American culture is promoted as an individualistic paradise; a place where people can be “themselves” and “stand out from the crowd.” You can have it “your way right away” or be “an army of one” if you so desire. One of the most popular lines of technology in history is not called an usPod, usPhone or usPad but an iPod, iPhone and iPad. We often determine our worth by our ability to fix, do and create things on our own. Even in team building exercises there is a subtle irony in striving to be the best member of the team, the one who goes above and beyond to effectively be a part of the group.
But what if individual accomplishment isn’t merely equal to collectivism, but the servant of it? Put another way: what if the “you” that is different from everyone else isn’t just a part of the “we,” but can’t exist without it? Maybe it’s not that all of our uniqueness, singularity and identifying traits do not exist without everyone else but that those qualities just don’t matter very much without others.
In Genesis 1 and 2, the Hebrew creation story includes a subtle and curious delay in indentifying the gender of the first human God creates. The first human is not identified as a “man” initially, merely as a human. There is no revealed gender identitiy in fact until “woman” is created. Obviously this does not mean that the first human wasn’t male, but it does seem to indicate that the gender of the first human did not matter in the grand scheme of things until there was a need for distinction.1 (Please do not misinterpret this point as applicable to political theory. Nationalistic collectivism is a political nightmare because it can too easily ignore intrinsic human rights. I believe wholeheartedly that the Church must promote a view of life that can only work in the context of the kingdom of heaven. Collectivism works when the central ethic is love and deference, but not when the central ethic is power, as it is in our national political landscape on all sides of the aisle.)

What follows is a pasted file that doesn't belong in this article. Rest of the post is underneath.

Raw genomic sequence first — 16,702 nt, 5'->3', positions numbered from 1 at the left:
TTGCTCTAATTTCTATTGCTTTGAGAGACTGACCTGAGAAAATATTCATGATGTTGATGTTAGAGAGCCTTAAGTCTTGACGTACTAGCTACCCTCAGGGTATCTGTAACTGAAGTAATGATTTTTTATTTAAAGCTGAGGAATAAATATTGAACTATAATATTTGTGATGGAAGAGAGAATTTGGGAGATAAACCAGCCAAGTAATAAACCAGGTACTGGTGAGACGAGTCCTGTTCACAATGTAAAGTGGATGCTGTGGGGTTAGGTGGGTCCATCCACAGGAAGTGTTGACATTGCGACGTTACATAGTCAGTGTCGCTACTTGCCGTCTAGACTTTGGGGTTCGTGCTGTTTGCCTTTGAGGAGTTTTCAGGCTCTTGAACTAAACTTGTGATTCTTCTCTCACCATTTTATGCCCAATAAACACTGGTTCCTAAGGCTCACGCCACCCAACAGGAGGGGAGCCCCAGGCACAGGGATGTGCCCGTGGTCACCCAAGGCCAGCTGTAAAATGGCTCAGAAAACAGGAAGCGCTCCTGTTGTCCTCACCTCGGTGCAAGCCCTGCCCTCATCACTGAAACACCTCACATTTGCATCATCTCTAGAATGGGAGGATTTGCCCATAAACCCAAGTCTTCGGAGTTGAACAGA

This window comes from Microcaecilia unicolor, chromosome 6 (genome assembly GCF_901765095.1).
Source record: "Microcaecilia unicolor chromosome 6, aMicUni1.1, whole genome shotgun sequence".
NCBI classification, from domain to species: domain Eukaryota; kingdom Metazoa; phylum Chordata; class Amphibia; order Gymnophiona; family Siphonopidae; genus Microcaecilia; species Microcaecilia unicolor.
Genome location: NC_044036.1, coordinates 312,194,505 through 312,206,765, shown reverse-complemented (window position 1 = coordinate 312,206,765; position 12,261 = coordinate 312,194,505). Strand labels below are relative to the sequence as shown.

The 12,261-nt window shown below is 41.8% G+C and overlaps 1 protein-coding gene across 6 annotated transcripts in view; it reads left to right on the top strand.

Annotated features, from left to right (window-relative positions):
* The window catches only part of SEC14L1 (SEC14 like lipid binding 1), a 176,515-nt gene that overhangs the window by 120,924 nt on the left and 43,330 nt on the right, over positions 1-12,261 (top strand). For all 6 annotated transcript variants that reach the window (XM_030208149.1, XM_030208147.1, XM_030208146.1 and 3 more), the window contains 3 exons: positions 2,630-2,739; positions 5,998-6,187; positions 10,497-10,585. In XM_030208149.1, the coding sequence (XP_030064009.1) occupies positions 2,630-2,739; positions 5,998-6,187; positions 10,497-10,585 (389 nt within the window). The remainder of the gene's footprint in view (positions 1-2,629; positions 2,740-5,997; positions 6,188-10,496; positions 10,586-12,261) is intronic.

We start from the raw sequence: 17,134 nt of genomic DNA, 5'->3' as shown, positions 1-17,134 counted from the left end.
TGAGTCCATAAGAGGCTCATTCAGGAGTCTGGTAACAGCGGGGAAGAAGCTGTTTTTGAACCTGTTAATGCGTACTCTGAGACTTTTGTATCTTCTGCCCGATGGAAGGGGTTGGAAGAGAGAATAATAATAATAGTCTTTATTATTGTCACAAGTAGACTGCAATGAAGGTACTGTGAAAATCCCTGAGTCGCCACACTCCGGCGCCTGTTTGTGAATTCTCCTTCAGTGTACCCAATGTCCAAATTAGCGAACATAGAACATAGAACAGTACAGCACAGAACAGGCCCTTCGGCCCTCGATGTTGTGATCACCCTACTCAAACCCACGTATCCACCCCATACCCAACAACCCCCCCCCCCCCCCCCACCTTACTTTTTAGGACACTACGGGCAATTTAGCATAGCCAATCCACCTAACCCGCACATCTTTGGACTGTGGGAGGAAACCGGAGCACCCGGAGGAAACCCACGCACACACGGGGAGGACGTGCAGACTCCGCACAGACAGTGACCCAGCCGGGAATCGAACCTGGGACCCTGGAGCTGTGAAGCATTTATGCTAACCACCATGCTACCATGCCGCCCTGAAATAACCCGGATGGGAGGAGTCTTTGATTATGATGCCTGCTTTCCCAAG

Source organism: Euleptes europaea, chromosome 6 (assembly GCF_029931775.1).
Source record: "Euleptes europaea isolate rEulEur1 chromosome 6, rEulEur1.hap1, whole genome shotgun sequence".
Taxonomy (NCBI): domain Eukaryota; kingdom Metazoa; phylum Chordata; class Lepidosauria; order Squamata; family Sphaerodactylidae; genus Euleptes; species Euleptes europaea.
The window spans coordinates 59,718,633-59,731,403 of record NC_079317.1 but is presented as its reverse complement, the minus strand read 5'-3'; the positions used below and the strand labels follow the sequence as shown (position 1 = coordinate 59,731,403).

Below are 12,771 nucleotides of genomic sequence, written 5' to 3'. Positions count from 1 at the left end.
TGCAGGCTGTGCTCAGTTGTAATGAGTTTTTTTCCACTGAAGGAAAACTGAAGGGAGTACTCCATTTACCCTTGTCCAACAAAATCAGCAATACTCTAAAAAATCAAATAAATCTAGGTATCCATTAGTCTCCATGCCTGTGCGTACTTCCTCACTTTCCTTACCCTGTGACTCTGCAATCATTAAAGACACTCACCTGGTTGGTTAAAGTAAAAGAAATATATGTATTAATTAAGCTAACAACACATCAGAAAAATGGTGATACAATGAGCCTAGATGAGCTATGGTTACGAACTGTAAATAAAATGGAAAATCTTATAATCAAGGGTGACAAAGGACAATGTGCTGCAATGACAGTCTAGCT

Perhaps there is a different way we should be looking at the rest of the world. Instead of twisting ourselves into shapes and images that help us to stand out from everyone else, what if we began to look at who we have actually been created to be by looking at how we are naturally different from those people whom God has allowed us to walk with day to day and week to week? What if the best way to be “original” is not to strive for individualism, but to pursue community? What if the most substantial contribution that you and I can make to the world is never going to be found in a solo performance?
It seems likely that when Jesus makes the statement that there is no greater love a person can show than laying down his life for his friends, the point becomes quite clear that we will never know the most profound truths of life, and we will never attain to the heights of achievement and success if we pursue those ends outside of the context of community and relationship.
1 Richard Elliot Friedman. “Commentary on the Torah.” Genesis 2:23.